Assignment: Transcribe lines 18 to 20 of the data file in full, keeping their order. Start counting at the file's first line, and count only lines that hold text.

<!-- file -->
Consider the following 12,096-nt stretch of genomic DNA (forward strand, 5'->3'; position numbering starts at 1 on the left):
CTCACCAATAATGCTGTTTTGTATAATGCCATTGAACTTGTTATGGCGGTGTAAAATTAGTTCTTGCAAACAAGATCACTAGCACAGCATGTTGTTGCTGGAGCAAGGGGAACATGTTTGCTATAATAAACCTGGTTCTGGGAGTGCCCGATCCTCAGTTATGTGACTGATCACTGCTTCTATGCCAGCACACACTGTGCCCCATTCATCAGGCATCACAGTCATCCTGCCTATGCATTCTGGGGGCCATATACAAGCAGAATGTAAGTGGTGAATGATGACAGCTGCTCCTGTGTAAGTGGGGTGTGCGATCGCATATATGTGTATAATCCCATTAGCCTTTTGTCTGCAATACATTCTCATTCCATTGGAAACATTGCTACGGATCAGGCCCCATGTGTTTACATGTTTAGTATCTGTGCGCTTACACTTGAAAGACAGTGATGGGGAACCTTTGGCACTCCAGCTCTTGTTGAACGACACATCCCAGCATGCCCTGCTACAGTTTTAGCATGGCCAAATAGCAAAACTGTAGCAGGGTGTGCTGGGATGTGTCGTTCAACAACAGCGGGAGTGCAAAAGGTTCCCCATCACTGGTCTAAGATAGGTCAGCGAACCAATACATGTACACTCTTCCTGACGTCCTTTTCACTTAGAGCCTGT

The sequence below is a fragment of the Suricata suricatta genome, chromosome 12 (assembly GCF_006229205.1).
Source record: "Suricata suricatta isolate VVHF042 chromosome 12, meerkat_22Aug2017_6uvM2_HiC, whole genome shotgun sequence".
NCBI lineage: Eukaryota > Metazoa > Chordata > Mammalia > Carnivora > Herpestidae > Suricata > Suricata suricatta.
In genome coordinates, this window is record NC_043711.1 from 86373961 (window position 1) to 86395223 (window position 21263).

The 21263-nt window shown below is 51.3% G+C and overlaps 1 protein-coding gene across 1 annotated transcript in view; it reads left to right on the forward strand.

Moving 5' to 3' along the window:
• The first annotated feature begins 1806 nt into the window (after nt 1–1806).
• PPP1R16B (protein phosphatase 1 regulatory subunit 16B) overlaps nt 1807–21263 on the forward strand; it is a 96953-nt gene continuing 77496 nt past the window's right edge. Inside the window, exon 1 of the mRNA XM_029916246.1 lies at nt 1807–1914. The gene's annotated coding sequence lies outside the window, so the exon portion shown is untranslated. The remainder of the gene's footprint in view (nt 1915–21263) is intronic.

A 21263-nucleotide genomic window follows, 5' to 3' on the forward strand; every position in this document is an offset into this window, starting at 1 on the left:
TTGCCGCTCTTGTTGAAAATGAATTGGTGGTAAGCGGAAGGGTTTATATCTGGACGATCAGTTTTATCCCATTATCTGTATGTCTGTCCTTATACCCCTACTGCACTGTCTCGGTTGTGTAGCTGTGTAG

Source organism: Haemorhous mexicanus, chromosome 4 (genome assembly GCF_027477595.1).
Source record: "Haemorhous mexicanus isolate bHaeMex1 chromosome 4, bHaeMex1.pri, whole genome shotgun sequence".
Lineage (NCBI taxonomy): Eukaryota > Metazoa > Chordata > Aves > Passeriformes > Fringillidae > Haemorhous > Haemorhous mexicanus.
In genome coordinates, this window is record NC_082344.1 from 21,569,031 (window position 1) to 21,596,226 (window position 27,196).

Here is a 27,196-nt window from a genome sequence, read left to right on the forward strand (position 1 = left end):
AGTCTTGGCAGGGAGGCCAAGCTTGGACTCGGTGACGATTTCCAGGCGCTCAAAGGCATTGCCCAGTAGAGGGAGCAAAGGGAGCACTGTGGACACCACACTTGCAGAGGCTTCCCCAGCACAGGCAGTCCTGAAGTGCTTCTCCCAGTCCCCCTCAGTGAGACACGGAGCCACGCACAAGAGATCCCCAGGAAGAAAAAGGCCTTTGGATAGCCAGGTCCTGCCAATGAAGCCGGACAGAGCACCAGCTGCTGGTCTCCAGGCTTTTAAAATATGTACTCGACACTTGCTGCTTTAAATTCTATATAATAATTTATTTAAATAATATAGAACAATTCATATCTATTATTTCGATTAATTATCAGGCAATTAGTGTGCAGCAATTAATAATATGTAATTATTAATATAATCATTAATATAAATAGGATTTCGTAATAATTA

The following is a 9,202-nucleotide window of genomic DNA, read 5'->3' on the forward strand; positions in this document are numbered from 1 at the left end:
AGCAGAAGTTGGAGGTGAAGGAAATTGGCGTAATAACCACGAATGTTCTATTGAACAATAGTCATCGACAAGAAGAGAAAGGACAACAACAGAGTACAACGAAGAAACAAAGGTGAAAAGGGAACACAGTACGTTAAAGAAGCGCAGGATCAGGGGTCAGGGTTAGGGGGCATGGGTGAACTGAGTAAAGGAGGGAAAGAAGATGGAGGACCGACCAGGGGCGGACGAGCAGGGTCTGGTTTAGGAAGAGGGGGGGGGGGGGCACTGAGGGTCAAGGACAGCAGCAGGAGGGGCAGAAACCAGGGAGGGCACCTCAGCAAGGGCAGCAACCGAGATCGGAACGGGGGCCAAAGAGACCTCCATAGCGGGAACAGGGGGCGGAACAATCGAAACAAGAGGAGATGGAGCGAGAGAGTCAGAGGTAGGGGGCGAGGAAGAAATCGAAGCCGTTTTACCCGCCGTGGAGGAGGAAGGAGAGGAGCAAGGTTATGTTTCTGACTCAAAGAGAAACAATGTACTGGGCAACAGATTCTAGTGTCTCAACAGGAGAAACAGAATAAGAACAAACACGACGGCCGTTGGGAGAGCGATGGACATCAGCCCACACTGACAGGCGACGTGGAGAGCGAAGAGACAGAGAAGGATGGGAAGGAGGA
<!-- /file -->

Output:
AGTCTTGGCAGGGAGGCCAAGCTTGGACTCGGTGACGATTTCCAGGCGCTCAAAGGCATTGCCCAGTAGAGGGAGCAAAGGGAGCACTGTGGACACCACACTTGCAGAGGCTTCCCCAGCACAGGCAGTCCTGAAGTGCTTCTCCCAGTCCCCCTCAGTGAGACACGGAGCCACGCACAAGAGATCCCCAGGAAGAAAAAGGCCTTTGGATAGCCAGGTCCTGCCAATGAAGCCGGACAGAGCACCAGCTGCTGGTCTCCAGGCTTTTAAAATATGTACTCGACACTTGCTGCTTTAAATTCTATATAATAATTTATTTAAATAATATAGAACAATTCATATCTATTATTTCGATTAATTATCAGGCAATTAGTGTGCAGCAATTAATAATATGTAATTATTAATATAATCATTAATATAAATAGGATTTCGTAATAATTA

The following is a 9,202-nucleotide window of genomic DNA, read 5'->3' on the forward strand; positions in this document are numbered from 1 at the left end:
AGCAGAAGTTGGAGGTGAAGGAAATTGGCGTAATAACCACGAATGTTCTATTGAACAATAGTCATCGACAAGAAGAGAAAGGACAACAACAGAGTACAACGAAGAAACAAAGGTGAAAAGGGAACACAGTACGTTAAAGAAGCGCAGGATCAGGGGTCAGGGTTAGGGGGCATGGGTGAACTGAGTAAAGGAGGGAAAGAAGATGGAGGACCGACCAGGGGCGGACGAGCAGGGTCTGGTTTAGGAAGAGGGGGGGGGGGGGCACTGAGGGTCAAGGACAGCAGCAGGAGGGGCAGAAACCAGGGAGGGCACCTCAGCAAGGGCAGCAACCGAGATCGGAACGGGGGCCAAAGAGACCTCCATAGCGGGAACAGGGGGCGGAACAATCGAAACAAGAGGAGATGGAGCGAGAGAGTCAGAGGTAGGGGGCGAGGAAGAAATCGAAGCCGTTTTACCCGCCGTGGAGGAGGAAGGAGAGGAGCAAGGTTATGTTTCTGACTCAAAGAGAAACAATGTACTGGGCAACAGATTCTAGTGTCTCAACAGGAGAAACAGAATAAGAACAAACACGACGGCCGTTGGGAGAGCGATGGACATCAGCCCACACTGACAGGCGACGTGGAGAGCGAAGAGACAGAGAAGGATGGGAAGGAGGA